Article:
Wealthy Aucklanders will find it harder to helicopter from their mansions to the golf course and beachfront playgrounds under strict guidelines being drawn up by Auckland Council.

Plans by Briscoes boss Rod Duke to turn a Herne Bay boatshed into a helicopter landing pad and a helipad at Paritai Drive in Orakei have sparked fierce opposition by locals.

The council has granted consent for nearly two dozen private helicopter pads in the past six years, with 20 granted on Waiheke Island alone.

But growing public concern over the private use of helicopters in residential areas has prompted council planning chairman Chris Darby to query the rules in the Auckland Unitary Plan on the assumption they had been strengthened.

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A helicopter performs tests at Rod Duke's new helipad at his Herne Bay property in April. Photo / Herald
A helicopter performs tests at Rod Duke's new helipad at his Herne Bay property in April. Photo / Herald

Much to his surprise Darby found a possible weakening of the rules with a lot of attention given to the helicopter landing pad part of an application and acoustics - but not enough to landings and take-offs.

He found in residential zones helicopter landings and take-offs are considered a "non-complying" activity which triggers a wide range of assessments, including privacy and recreational amenity.

In Herne Bay, Duke has infuriated locals with a James Bond-style helipad in an old boat shed on Sentinel Beach with a roof that folds back just as a chopper is about to land.

Paritai Drive in Orakei is the location for a proposed helipad that has angered locals. Photo / Herald
Paritai Drive in Orakei is the location for a proposed helipad that has angered locals. Photo / Herald

Herne Bay Residents Association co-chairman Don Mathieson has said people come from all over Auckland to swim at Sentinel Beach and will be affected by helicopters flying in and out, with the draught of their blades whipping up sand, towels and clothing.

Louise Wallace, who appeared in the television series The Real Housewives Of Auckland, has strongly opposed the plans for a helipad at 74 Paritai Drive, one of Auckland's most expensive streets.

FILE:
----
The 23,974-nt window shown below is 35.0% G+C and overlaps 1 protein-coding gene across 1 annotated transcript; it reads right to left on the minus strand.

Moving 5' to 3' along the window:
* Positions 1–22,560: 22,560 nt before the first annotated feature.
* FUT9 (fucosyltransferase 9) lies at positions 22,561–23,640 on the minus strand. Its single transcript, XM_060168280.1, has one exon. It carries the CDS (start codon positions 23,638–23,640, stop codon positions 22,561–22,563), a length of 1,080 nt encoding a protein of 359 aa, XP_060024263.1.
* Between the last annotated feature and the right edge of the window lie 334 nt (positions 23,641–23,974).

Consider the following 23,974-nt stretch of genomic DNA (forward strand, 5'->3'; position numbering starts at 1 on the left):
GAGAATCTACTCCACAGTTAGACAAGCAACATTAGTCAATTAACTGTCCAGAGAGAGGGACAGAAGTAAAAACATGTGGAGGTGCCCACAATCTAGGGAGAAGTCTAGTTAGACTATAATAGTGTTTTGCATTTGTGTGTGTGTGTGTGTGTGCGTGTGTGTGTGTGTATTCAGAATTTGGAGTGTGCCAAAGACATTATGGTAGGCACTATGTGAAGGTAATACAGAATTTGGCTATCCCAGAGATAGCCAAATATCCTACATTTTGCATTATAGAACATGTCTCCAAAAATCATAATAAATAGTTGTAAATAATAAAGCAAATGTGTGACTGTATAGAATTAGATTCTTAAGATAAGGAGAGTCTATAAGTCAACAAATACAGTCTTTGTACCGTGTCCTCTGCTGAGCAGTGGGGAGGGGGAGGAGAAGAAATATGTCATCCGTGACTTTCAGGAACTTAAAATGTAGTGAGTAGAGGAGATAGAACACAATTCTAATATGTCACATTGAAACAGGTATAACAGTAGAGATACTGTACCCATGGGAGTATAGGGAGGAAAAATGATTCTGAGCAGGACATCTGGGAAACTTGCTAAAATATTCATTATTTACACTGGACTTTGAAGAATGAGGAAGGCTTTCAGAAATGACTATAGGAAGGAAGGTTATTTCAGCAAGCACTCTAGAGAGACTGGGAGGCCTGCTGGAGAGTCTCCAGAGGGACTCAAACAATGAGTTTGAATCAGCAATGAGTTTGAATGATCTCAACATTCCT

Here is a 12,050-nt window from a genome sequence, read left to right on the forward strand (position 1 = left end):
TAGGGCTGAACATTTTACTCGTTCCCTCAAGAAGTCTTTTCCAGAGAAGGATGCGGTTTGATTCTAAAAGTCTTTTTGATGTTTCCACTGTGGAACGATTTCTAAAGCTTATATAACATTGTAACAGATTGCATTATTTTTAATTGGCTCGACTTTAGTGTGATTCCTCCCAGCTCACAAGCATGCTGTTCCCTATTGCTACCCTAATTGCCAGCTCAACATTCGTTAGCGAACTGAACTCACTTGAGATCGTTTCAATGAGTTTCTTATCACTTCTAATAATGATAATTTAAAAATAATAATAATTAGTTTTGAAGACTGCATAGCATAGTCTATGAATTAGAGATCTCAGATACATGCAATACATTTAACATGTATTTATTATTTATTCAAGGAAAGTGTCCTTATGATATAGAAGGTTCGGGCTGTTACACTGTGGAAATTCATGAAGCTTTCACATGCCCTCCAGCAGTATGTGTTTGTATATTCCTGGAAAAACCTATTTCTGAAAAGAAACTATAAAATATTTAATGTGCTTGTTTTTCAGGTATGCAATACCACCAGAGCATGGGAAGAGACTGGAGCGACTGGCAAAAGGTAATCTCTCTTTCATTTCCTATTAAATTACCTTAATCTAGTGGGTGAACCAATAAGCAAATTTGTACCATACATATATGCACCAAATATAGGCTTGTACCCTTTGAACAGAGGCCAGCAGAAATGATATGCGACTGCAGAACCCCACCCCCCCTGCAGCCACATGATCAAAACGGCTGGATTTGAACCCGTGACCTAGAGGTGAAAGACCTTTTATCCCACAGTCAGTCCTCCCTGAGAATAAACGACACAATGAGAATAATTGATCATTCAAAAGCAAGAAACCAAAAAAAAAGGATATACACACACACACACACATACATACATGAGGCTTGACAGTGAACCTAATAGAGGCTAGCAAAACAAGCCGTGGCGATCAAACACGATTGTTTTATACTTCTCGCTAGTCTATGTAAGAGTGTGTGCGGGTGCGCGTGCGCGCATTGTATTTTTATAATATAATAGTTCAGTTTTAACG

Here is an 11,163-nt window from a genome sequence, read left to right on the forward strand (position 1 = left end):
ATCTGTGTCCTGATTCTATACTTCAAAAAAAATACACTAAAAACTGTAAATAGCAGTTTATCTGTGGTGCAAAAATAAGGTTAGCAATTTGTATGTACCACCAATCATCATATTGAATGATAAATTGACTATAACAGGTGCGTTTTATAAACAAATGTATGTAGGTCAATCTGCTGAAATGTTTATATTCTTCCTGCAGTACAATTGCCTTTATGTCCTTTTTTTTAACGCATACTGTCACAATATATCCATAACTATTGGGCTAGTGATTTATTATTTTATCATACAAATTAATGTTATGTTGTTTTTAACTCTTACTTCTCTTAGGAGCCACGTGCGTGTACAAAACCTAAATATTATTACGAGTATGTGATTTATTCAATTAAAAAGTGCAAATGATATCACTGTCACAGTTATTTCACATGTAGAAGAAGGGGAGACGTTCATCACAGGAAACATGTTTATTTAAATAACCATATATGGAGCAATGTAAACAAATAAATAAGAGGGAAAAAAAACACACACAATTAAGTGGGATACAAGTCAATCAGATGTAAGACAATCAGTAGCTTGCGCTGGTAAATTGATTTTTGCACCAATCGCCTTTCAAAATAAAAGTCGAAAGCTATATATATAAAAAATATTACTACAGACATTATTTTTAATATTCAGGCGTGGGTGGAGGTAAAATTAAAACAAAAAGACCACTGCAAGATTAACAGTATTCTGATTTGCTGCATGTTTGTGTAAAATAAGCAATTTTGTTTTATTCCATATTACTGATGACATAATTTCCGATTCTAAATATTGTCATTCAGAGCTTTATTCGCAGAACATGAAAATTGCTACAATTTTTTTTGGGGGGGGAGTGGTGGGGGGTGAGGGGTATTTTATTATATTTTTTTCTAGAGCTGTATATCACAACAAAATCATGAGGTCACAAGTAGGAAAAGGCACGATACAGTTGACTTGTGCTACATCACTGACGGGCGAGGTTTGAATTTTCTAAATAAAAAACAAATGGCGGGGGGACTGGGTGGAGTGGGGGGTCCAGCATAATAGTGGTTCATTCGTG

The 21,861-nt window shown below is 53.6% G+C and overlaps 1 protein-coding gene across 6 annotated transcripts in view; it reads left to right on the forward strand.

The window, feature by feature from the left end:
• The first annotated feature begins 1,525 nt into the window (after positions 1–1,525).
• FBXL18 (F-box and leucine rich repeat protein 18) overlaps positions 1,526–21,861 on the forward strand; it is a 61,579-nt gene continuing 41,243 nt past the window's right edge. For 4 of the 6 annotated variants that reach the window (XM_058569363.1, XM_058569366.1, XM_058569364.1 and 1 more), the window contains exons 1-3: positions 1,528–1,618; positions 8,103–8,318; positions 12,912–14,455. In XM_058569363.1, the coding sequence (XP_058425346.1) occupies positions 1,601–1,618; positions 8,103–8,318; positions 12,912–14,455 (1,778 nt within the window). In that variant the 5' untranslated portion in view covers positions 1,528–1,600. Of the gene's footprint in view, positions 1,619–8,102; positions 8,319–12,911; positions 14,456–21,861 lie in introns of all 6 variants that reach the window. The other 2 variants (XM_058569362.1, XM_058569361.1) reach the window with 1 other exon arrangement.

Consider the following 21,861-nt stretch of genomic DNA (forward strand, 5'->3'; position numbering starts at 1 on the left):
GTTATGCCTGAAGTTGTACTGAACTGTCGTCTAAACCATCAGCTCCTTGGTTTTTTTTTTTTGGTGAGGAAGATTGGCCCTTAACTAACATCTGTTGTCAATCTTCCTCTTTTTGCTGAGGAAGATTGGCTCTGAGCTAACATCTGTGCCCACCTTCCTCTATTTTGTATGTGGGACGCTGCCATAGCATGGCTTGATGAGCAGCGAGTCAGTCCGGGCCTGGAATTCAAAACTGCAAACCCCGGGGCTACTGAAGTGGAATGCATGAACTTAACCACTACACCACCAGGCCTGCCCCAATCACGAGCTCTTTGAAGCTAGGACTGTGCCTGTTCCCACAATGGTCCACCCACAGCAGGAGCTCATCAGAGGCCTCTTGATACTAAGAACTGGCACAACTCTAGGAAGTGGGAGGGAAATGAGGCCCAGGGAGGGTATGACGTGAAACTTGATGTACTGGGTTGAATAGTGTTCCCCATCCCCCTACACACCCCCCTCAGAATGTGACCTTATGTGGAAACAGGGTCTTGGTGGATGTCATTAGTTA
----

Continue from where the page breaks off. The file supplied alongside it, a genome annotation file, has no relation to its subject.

"Do you want a helicopter falling out of the sky in a massive fireball on your house, kids and pets?" she said on social media.

"No! We do not. Get in a car and drive five minutes to the Mechanics Bay heliport for God's sake. C'mon. Let the CAA know this is not on."

Louise Wallace is opposed to a helipad in Paritai Drive. Photo / Supplied
Louise Wallace is opposed to a helipad in Paritai Drive. Photo / Supplied

A memo from council planning manager Phil Reid to the planning committee said much of the consent applications focused on the environmental effects of helipads - rather than the landing and take-off.

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"The helicopter landing and take-off was always assessed for its noise impacts rather than whether the activity is provided for in the zone. Under the Auckland Unitary Plan, the activity status of helicopter landing and take-off is not apparent," Reid said.

Reid said there were enough provisions in the Unitary Plan to manage landings and take-offs in residential areas but acknowledged the need for greater clarity.

Planning committee chairman Chris Darby. Photo / Herald
Planning committee chairman Chris Darby. Photo / Herald

Darby said a practice note/interpretation guidance to consent planners was now being developed and will be in place "very quickly".

He believed the rules in the Unitary Plan require a plan change in future to "bolt down the specific provisions and take out the wriggle room".

Darby said he expected council planning staff to be fully aware of the new guidelines when considering any existing or new applications in residential zones and the general coastal marine zone as a non-complying activity.